Giving and receiving
11/22/2023, 6 p.m.
When a Richmond area grocery retailer failed to provide a local nonprofit turkeys advertised for 39 cents per pound, another grocer with deeper roots in the region stepped in to save the day.
In an email to the Free Press, Darryl Stuckey Sr. of Alpha Phi Alpha Fraternity, Beta Gamma Lambda Chapter, described the situation that threatened to ruin the organization’s plans to distribute 200 turkeys on Nov. 18 to families in need.
Because the fraternity partnered with the same Short Pump retailer a year ago, Mr. Stuckey, who routinely shops at the store, was surprised when its hierarchy refused to budge on the price of the turkeys. A $250 gift certificate from the grocer, while a nice gesture, wasn’t enough to cover the cost of the turkeys for which the company wanted Mr. Stuckey to pay $2.12 per pound.
Enter another partner, the Kroger in Short Pump, where Mr. Stuckey also frequently shops. After asking Kroger’s management for help, a positive response came a short while later. Kroger supplied the fraternity 200 turkeys at 39 cents per pound.
“Thank goodness for Kroger and their wanting to be a community partner,” wrote Mr. Stuckey in an email. “They were wonderful. Wonderful.”
Mr. Stuckey chairs his fraternity’s Young Achievers and Making Men mentoring program for high school students that sponsored last Saturday’s turkey giveaway. Other partners and sponsors included The Beta Gamma Lambda Educational Foundation, The Links, Commonwealth (VA) Chapter, the Urban League of Greater Richmond and the Boys & Girls Club of Metro Richmond.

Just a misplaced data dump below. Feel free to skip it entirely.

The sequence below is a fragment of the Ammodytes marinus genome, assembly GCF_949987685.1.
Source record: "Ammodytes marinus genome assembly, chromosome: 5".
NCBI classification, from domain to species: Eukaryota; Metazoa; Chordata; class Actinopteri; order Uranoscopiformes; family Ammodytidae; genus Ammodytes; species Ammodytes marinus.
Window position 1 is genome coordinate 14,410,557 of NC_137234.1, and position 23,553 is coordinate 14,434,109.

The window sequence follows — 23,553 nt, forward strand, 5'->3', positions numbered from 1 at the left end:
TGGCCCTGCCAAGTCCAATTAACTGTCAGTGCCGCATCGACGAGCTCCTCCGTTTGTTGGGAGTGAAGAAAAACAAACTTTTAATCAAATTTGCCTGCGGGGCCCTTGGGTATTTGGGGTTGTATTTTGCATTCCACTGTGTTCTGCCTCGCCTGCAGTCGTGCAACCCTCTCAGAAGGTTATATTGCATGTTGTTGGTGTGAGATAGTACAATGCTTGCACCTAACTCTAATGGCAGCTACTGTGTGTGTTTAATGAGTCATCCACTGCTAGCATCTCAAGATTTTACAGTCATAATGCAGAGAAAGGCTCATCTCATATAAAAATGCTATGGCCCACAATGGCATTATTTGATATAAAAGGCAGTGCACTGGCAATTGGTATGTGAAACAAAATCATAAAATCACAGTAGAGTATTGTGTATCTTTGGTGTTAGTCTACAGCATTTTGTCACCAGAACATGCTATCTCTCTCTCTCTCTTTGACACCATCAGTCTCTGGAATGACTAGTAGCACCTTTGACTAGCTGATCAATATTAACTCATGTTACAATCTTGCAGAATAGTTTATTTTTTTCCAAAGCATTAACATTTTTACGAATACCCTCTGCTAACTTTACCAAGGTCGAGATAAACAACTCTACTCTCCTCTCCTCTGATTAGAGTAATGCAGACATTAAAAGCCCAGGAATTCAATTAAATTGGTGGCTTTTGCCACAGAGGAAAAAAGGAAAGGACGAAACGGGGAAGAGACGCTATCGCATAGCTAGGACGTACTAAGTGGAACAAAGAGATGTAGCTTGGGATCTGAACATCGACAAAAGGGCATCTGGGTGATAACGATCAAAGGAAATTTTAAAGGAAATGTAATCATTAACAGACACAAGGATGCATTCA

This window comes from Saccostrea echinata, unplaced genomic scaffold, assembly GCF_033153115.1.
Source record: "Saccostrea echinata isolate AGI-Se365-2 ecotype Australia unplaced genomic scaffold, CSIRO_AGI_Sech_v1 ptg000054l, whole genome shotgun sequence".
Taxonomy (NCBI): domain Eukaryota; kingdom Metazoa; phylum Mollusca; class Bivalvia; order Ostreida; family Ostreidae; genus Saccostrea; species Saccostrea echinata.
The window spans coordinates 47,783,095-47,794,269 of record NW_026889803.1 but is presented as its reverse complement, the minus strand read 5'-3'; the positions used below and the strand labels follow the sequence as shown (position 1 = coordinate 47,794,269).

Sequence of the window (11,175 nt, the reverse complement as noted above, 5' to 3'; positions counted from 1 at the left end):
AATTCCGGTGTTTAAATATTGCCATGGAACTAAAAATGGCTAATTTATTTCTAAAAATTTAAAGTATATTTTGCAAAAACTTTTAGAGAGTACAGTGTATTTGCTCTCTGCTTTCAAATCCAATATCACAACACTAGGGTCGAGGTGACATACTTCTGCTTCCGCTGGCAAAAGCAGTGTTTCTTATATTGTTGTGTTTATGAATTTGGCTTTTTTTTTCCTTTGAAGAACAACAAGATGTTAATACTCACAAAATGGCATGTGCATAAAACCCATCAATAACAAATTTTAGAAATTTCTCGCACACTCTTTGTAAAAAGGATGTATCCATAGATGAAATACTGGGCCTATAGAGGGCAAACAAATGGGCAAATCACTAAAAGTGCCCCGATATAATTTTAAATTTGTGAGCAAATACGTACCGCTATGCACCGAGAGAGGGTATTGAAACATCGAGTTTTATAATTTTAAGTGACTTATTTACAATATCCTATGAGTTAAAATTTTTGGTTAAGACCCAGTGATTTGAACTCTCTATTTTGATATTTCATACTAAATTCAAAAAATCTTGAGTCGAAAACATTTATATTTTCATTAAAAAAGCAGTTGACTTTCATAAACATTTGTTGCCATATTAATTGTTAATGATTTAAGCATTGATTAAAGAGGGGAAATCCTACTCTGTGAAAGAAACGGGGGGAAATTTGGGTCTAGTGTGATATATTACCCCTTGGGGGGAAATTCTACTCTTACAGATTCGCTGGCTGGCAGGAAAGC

Also worth mentioning: Last summer, Mr. Stuckey helped organize and secure buses to Washington, D.C., to recognize the 60th anniversary of the March on Washington for Jobs and Freedom. That event, on Aug. 28, 1963, drew more than 250,000 people who participated in the historic march, gathering near the Lincoln Memorial.
During the widely covered event 60 years ago, Dr. Martin Luther King Jr. delivered his exalted “I Have a Dream” speech. (The new biopic, “Rustin,” highlights the march.)
Joined by members of Alpha Phi Alpha and Kappa Alpha Psi fraternities, and Delta Sigma Theta and Alpha Kappa Alpha sororities, Mr. Stuckey felt it necessary to attend this year’s march to “bring attention to many of the racial, social and economic disparities that continue today.”
Thus, while disappointed by the actions of the grocery store retailer that arrived in Richmond a few years ago, Mr. Stuckey didn’t spend his time trashing the company.
He instead focused on what the Thanksgiving holiday should be about: community, giving, love, kindness and selflessness.
And being thankful.
On the day of the turkey giveaway at Creighton and Nine Mile roads, all 200 of the big birds were gone in less than 25 minutes, he said. And the Kroger in Short Pump has committed to working with the Alphas' turkey giveaway event for the next five years.